The Fashion and Textiles Museum, London, has just opened an exhibition dedicated to Louise Dahl- Wolfe, an American photographer who is credited with modernising fashion photography. The exhibition spans the the whole of the long gallery as well as part of the upper area. It looks at Dahl-Wolfe’s early works and how she defined the image of the post war women. It has over 100 photographs on display which some contain the work from various designers such as Chanel, Balenciaga and Dior.
Located in the long gallery, you must first pass a room on the left which currently has a small display of work from Wallace Sewell, who designed the upholstery fabric for Transport for London, continuing on you walk through a corridor of Dahl-Wolfe’s colour Harper’s Bazaar covers and enter a large open space full of beautifully framed photos. The airiness of the room allows the work to breath and gives you space to enjoy it.
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The gallery displays mainly black and white image from Dahl-Wolfe’s career as well as a selection of coloured work. Dahl-Wolfe trained in San Francisco’s Art Institute in 1914, and it was here that she took classes on anatomy, composition and colour theory fundamentals. These proved to aid her later in life when starting out in photography.
Dahl-Wolfe’s first photo to be published, Mrs Ramsey, was in Harper’s Bazaar’s November 1933 issue. Mrs Ramsey was Dahl-Wolfe’s neighbour when her and her husband moved to Tennessee. As with a lot of Dahl-Wolfe’s photos there is an element of calmness about them whilst simultaneously displaying the soul and character of her subject.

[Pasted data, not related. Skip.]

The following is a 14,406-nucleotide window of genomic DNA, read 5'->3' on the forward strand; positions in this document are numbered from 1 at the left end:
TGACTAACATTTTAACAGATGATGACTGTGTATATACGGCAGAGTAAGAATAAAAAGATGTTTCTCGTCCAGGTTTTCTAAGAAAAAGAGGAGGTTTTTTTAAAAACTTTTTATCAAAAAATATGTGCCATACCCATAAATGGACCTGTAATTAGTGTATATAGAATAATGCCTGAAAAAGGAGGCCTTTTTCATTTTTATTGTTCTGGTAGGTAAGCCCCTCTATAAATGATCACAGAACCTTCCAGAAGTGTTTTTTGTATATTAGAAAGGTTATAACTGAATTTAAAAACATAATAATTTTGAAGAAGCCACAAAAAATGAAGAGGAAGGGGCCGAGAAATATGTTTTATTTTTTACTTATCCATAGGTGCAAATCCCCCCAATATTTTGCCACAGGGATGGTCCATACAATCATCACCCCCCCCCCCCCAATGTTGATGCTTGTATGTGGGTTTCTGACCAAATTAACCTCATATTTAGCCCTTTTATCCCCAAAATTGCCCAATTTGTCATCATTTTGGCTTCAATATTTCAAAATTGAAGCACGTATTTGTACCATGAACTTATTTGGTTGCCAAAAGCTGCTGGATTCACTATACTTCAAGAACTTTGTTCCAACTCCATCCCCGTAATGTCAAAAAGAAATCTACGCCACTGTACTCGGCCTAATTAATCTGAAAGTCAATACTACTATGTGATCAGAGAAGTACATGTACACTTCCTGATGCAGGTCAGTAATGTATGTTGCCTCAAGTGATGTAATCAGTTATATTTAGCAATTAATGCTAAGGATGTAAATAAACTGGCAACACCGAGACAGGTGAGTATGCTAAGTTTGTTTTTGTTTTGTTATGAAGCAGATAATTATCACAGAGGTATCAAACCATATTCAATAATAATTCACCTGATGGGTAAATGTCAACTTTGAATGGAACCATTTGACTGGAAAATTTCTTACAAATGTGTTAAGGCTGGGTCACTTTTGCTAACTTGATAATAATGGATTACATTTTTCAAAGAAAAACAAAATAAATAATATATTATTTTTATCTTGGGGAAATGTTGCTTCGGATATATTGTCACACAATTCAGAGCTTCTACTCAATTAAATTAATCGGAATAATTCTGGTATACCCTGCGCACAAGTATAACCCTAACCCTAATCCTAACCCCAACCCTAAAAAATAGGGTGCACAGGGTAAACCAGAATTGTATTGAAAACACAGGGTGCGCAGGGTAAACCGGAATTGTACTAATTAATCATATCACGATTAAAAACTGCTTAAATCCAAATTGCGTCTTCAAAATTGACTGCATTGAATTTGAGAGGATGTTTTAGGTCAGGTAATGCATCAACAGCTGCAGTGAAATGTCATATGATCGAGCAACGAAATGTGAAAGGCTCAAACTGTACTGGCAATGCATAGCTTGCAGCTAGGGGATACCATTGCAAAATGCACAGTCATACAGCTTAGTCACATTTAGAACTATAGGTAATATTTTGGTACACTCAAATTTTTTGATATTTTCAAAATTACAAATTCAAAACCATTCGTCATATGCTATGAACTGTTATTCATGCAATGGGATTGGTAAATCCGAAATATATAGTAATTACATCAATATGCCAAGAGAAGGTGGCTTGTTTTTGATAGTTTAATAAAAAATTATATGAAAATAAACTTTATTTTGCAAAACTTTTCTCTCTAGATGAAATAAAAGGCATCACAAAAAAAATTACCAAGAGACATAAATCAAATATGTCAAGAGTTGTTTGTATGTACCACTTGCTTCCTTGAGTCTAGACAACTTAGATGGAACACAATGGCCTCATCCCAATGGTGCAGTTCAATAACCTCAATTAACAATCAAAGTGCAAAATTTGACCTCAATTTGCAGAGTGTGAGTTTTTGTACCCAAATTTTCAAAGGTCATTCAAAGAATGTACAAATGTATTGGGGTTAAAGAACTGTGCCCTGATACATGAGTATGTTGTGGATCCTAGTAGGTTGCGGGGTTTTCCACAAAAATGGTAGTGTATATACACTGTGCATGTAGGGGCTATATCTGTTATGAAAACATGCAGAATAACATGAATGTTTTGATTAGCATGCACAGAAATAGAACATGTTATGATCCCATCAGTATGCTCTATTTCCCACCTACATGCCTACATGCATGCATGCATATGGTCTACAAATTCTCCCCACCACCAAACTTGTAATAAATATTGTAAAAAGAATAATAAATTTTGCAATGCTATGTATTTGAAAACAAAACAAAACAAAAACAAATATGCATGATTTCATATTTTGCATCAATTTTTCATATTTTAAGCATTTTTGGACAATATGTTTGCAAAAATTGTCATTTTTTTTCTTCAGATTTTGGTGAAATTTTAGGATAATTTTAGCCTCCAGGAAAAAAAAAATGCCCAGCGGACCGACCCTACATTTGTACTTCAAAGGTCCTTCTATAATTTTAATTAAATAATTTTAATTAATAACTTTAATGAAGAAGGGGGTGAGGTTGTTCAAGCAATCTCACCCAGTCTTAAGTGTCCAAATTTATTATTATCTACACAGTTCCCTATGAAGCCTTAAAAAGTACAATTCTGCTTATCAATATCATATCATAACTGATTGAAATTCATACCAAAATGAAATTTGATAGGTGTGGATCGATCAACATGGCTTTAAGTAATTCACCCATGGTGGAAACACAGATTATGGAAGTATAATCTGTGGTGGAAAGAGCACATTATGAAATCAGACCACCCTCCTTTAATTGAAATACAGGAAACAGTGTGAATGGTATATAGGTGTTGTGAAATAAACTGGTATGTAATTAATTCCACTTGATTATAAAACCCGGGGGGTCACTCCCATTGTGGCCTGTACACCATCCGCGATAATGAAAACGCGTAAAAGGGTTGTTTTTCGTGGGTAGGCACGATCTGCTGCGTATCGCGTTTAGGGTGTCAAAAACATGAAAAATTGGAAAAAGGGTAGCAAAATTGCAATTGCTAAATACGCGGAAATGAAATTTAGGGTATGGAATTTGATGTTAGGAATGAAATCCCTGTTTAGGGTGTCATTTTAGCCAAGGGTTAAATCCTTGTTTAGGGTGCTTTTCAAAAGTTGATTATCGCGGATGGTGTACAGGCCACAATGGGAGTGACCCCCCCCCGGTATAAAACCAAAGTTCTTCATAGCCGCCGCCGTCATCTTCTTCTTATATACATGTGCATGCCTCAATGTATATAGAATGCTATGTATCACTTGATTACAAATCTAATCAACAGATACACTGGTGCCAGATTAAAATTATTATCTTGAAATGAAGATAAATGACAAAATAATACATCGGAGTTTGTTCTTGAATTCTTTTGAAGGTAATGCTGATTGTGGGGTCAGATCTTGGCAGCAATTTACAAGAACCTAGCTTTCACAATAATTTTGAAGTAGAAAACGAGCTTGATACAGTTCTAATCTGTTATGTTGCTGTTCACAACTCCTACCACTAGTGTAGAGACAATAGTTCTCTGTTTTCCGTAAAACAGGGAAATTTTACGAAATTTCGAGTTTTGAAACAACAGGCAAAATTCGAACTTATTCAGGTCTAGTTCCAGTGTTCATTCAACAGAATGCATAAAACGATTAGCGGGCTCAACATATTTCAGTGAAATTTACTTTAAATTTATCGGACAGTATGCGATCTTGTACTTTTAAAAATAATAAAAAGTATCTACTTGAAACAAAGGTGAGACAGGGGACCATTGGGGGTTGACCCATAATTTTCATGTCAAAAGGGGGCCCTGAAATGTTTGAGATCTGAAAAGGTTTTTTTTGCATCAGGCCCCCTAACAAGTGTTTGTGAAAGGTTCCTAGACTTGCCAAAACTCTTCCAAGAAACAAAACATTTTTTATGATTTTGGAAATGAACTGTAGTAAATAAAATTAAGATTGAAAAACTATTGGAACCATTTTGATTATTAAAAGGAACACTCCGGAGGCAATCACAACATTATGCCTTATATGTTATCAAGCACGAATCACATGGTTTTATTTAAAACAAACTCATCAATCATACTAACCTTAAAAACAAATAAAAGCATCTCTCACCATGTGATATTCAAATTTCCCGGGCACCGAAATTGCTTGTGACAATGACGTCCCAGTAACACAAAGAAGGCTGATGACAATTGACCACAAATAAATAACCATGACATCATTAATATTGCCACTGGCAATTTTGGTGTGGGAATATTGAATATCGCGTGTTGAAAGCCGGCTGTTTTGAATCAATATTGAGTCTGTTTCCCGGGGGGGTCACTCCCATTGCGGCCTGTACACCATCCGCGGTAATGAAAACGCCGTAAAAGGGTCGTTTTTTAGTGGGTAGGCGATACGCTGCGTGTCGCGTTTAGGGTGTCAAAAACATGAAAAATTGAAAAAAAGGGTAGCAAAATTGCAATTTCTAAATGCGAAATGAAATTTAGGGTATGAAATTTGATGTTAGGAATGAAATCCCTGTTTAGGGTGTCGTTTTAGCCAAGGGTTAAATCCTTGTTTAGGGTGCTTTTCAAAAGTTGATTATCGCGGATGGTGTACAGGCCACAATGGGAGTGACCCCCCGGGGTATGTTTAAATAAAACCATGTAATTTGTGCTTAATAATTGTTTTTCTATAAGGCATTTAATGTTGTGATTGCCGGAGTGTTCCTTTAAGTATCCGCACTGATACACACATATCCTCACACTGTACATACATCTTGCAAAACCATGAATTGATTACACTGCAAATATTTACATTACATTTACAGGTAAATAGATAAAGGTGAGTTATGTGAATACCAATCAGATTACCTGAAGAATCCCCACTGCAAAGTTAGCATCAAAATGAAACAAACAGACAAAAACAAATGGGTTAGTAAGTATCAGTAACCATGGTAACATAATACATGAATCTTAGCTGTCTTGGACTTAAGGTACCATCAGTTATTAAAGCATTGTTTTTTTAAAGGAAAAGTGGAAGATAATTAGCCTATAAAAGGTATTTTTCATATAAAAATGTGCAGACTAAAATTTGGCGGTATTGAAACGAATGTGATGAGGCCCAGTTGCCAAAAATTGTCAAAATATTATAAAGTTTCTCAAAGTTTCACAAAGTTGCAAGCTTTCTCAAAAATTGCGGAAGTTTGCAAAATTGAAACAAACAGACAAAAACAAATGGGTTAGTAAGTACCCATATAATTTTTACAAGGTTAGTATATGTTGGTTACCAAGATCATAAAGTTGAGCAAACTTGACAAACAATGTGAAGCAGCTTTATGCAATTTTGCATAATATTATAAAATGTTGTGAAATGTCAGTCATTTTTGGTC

Dahl-Wolfe started working at Harper’s Bazaar from 1936 until 1958. During this time they published 600 coloured photographs, 3,000 black and white images and 86 front covers taken by the artist. During her Hollywood period, 1938-1946,Dahl-Wolfe shot on her Rolleiflex camera using natural lighting and had her models posing outside, providing an alternative to the “clever lighting and retouching”1 that was already apparent within the industry.
Even within the black and white photos Dahl-Wolfe took, the texture and material of the clothing still stood as as one of her key focal points. This was achieved by clever set dressing and good use of composition within the photographs.
Continuing through the exhibition it looks at Dahl-Wolfe’s era within Fashion photography, 1938-1949. When Dahl-Wolfe started, fashion photography was still among its early stages, this meant that there was room to develop and evolve the practice. Took in a variety of settings including Arizona, California Desert, North Africa and Mexico Dahl-Wolfe’s photos erd towards simple compositions that compliment the Dior and Balenciaga dresses.
Dahl-Wolfe had a knack for capturing her subjects unaware and in seemingly natural movements. Mary Jane Russell, who was one of the most successful fashion models of her time, worked with Dahl-Wolfe for over 12 years, producing 8 Bazaar covers and 100’s of editorials and adverts.
The exhibition has a good amount of information spanning Dahl-Wolfe’s early career and through to her retirement as a photographer. It is running from 20th October- 21st January 2018 at the Fashion and Textiles Museum, London. Prices are £9.90 for adults, £7.70 concessions and £6 for students (Remember your Student ID).
All images and videos courtesy of Charlotte Pearson (@c_textiles) unless otherwise stated.
 Louise Dahl-Wolfe- A style of her own, Fashion and Textile Museum. Pamphlet pg.3. 2017.